ARTICLES ABOUT REAL ESTATE CYCLES
This small collection of articles is what Wikipedia would call a ‘stub’ (Wikipedia has its own excellent survey article about real estate bubbles). We attempt to list here a few only a few of the most important articles about housing market cycles.
Real estate cycles and their strategic implications for investors
Stephen Pyhrr, Stephen Roulac, and Waldo Born, 1999
A survey of the existing literature on real estate cycles.
While the presentation is encyclopaedic, the cycle theories presented seem less strongly supported empirically than the writer imagines (though in fairness, the article makes a point of calling for future research into cycles).
The 1985-94 global real estate cycle - Its causes and consequences
World Bank, Bertrand Renaud, May 1995
During the 1985-94 there was massive inflation in many OECD countries’ office and housing markets, peaking in 1990. The boom was linked to the Japanese ‘bubble economy’ set off by lower Japanese interest rates. This prompted Japanese investment at home and overseas. The ‘bubble economy’ ended in 1990, when Bank of Japan governor Mieno raised interest rates from 2% to 6%.
The article shows how the transition of EU banking systems from highly controlled, cartelized systems to much more competitive systems also helped trigger the boom.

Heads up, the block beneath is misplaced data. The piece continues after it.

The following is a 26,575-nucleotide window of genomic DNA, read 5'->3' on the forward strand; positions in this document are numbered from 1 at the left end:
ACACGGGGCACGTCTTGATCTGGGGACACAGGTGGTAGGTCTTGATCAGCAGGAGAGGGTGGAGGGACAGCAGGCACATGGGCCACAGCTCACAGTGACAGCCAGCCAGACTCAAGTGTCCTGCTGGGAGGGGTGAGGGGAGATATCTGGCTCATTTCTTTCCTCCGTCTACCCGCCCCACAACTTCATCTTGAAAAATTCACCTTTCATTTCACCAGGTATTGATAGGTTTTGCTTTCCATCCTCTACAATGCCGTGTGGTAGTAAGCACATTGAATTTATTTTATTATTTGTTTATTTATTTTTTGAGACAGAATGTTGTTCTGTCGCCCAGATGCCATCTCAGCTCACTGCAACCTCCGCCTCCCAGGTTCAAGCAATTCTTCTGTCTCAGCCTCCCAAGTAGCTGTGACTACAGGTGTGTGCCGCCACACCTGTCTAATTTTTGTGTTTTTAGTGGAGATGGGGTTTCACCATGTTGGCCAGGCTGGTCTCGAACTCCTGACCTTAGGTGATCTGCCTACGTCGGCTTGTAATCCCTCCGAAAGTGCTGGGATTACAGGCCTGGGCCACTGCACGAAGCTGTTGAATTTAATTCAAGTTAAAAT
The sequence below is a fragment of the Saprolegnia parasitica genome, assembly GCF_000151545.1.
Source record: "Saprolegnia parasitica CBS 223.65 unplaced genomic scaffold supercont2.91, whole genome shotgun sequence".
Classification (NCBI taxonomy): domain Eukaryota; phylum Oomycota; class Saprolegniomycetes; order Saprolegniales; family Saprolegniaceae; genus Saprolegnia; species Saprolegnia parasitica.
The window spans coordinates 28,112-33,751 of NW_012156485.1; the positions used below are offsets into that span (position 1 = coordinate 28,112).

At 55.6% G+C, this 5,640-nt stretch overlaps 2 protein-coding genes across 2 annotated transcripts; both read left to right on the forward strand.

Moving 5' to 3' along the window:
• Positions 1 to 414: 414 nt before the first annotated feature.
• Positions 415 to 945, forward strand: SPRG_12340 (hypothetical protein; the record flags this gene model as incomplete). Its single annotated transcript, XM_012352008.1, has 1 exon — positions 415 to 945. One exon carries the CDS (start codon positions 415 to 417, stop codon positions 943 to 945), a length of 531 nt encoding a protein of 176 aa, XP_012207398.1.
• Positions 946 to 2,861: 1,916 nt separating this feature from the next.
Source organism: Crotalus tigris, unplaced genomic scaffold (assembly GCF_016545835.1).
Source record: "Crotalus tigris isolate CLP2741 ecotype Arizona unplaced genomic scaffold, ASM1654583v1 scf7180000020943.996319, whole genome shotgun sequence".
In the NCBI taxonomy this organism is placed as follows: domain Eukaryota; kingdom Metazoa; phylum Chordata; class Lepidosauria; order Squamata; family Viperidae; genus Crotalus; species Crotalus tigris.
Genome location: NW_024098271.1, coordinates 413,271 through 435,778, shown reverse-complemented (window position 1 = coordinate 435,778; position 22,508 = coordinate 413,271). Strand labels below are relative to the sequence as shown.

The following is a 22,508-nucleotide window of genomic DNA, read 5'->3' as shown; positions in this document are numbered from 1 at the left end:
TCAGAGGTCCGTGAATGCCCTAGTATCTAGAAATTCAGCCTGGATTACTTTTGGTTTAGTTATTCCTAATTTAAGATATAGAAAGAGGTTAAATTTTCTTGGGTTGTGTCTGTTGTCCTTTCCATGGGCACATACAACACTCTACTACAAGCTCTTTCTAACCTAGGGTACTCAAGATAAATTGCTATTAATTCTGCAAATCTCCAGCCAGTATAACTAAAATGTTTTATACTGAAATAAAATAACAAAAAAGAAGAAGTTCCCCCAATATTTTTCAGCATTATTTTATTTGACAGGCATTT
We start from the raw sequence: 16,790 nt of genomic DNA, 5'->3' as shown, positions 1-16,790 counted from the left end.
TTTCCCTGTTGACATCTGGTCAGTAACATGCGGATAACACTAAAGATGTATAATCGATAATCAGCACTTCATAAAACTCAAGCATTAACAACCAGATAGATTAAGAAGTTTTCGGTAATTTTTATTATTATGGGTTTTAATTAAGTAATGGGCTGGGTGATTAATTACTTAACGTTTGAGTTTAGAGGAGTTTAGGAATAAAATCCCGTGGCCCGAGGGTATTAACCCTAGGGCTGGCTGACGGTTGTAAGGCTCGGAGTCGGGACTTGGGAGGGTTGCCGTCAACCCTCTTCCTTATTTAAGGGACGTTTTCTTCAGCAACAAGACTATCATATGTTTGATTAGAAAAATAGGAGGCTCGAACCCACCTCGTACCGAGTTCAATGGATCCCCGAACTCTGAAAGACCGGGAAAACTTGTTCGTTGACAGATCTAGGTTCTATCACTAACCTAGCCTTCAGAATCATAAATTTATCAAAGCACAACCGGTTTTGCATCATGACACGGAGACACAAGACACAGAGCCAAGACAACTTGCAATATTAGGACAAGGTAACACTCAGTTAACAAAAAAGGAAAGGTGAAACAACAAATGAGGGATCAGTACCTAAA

Finland was particularly badly affected because its pre-deregulation system had been so tightly controlled. GNP fell 15% in two years, and unemployment rose to 22% by end 1992.
Contrasts in Europe's recent house price cycles
The latest European Union housing bull market cycle is not unique, says Ball, since it resembles the upswing in the 1970s. But resemblance does not mean predictability, since housing price upswings are of irregular duration, and individual countries’ volatilities vary over time.
There does not appear to be a world house price cycle, since Japan, Germany, Austria and Switzerland have been left out of the current cycle.
The factors usually cited as causing this ‘world’ cycle are important (e.g., interest rates). But more important are local supply and demand, demographics, migration, taxation, subsidy policies, macro-economic changes.